I would like to make the case that paying employees low wages is akin to giving children coal for Christmas. Let’s first consider the holiday “tradition” of naughty children receiving coal in their stockings.
A traditional folklore storyline known by even those who do not celebrate Christmas is that naughty children risk receiving a lump of coal from Santa instead of nice gifts. This aspect of Santa’s agenda was not in the original story. Rather, the story evolved to include coal at the turn of the 20th century when coal became a staple in homes. Over time, millions of American families have adopted the coal aspect of the Santa story as a way to encourage good behavior in their children.
But why does the coal component of the story persist so strongly in American culture? We have evolved past the point of piling up coal by our fireplaces, right?
Perhaps because it feels right to tie children’s behavior to rewards and punishments. Reminding children of the consequences of their actions avoids entitlement issues. The looming threat of coal also avoids sending the wrong message of getting things that aren’t deserved (why should naughty children receive good gifts?). And perhaps because our larger meritocratic and capitalistic culture influences parents to reinforce the value of merit.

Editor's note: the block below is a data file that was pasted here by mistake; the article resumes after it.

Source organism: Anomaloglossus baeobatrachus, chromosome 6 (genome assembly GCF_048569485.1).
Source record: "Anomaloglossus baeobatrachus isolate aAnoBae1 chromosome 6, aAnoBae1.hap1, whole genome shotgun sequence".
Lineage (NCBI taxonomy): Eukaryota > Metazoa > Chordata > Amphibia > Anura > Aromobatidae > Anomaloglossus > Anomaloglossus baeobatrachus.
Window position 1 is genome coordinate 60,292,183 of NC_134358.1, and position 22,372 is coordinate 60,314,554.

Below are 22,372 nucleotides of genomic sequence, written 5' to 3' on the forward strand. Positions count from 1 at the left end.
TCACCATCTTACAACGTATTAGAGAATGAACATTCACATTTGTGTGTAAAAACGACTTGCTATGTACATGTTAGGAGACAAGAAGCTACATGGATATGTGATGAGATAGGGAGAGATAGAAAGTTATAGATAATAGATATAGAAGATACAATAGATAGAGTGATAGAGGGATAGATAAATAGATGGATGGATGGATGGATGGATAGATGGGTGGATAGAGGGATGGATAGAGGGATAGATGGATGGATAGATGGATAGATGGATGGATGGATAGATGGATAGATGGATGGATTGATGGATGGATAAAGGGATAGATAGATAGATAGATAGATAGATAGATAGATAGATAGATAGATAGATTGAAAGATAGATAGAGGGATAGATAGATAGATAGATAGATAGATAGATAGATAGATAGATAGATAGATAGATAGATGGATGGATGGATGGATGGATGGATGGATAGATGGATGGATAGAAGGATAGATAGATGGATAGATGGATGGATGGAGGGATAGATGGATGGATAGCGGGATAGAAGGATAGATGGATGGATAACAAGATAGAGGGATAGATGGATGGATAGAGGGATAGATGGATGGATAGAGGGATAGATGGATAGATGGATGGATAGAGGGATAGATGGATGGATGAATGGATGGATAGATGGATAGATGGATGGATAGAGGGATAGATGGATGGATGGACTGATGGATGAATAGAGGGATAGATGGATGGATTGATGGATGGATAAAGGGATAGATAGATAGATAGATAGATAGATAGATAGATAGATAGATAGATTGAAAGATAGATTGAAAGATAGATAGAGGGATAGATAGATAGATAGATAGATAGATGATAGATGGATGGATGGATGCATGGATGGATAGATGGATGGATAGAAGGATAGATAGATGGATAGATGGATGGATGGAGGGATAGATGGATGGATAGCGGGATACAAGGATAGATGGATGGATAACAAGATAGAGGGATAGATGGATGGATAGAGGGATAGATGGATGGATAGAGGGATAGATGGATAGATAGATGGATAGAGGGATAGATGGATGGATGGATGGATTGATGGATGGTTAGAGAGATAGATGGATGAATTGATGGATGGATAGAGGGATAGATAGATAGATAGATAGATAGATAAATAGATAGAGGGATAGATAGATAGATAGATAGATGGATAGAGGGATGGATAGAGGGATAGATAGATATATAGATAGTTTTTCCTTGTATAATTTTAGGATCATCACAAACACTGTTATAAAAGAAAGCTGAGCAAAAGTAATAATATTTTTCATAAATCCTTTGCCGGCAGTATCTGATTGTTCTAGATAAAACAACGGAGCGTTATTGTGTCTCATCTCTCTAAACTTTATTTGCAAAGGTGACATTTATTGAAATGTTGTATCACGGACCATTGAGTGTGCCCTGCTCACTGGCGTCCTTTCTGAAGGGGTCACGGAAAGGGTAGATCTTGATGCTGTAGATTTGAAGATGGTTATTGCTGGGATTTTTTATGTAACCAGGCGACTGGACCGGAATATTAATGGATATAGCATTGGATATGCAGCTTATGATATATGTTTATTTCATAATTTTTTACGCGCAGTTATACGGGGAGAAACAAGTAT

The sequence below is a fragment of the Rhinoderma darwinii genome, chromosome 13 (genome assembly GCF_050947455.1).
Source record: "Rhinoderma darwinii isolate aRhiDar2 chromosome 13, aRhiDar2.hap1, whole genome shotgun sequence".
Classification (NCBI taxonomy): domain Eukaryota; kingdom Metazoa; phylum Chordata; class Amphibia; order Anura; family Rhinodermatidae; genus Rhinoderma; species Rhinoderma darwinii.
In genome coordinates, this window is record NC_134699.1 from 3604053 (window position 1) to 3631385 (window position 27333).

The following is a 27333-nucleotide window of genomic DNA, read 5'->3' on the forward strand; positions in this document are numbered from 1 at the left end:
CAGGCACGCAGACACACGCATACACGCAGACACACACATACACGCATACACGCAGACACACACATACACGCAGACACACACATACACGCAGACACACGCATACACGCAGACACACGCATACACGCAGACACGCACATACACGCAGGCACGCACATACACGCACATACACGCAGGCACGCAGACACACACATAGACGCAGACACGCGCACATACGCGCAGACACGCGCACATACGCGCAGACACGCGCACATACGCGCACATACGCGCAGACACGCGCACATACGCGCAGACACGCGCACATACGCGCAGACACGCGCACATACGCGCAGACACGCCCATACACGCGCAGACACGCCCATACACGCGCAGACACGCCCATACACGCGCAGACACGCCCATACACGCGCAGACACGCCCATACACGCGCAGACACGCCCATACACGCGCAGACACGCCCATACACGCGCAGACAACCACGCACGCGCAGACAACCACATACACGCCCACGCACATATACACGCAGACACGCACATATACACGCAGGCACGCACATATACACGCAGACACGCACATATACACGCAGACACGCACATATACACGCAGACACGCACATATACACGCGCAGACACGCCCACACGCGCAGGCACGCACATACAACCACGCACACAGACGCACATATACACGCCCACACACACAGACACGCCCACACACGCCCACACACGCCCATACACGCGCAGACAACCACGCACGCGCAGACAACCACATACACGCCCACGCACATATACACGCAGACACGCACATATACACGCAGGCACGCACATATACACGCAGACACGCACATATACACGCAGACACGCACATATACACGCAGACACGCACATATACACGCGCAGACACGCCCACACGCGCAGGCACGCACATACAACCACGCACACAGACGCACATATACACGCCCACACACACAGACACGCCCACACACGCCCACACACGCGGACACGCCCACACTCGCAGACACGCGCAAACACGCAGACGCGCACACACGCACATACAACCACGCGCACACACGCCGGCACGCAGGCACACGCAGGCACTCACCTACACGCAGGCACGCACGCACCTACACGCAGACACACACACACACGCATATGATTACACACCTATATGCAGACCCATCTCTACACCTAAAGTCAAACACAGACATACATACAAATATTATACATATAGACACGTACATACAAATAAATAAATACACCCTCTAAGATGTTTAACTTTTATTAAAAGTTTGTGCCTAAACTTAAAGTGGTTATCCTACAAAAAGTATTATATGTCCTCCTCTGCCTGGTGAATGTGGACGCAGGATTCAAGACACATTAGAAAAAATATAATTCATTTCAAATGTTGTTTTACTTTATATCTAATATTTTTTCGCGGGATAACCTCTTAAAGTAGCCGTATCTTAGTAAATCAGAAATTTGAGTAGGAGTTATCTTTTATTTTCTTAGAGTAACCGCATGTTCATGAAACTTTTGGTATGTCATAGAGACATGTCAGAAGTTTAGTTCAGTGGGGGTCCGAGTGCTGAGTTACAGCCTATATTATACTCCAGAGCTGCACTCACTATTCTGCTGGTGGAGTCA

Coal is an Empty Threat
Despite myriad threats of coal for bad behavior, it is very rare to hear of children receiving coal. And when children do receive coal, it is usually done in jest. In other words, even misbehaving children end up getting at least a few modest gifts for Christmas.
But doesn’t giving naughty children good gifts violate the core tenets of meritocracy and capitalism? Aren’t we facing the risk of breeding entitlement in our children by giving gifts when they don’t deserve it? Perhaps, but we don’t seem to stress this point.
Why? Because children deserve a reasonable number of unconditional tokens of care from their parents. Because children are entitled to a reasonable number of signals that instill in them a sense of security and stability. And really, it is inhumane to give children a dirty rock as a gift. Hence, in this case, the “care” value outweighs the “merit” value to the point where parents who would endorse merit over care by literally gifting children coal would likely be reported to state agencies.
The Holidays in 2021: The Great Resignation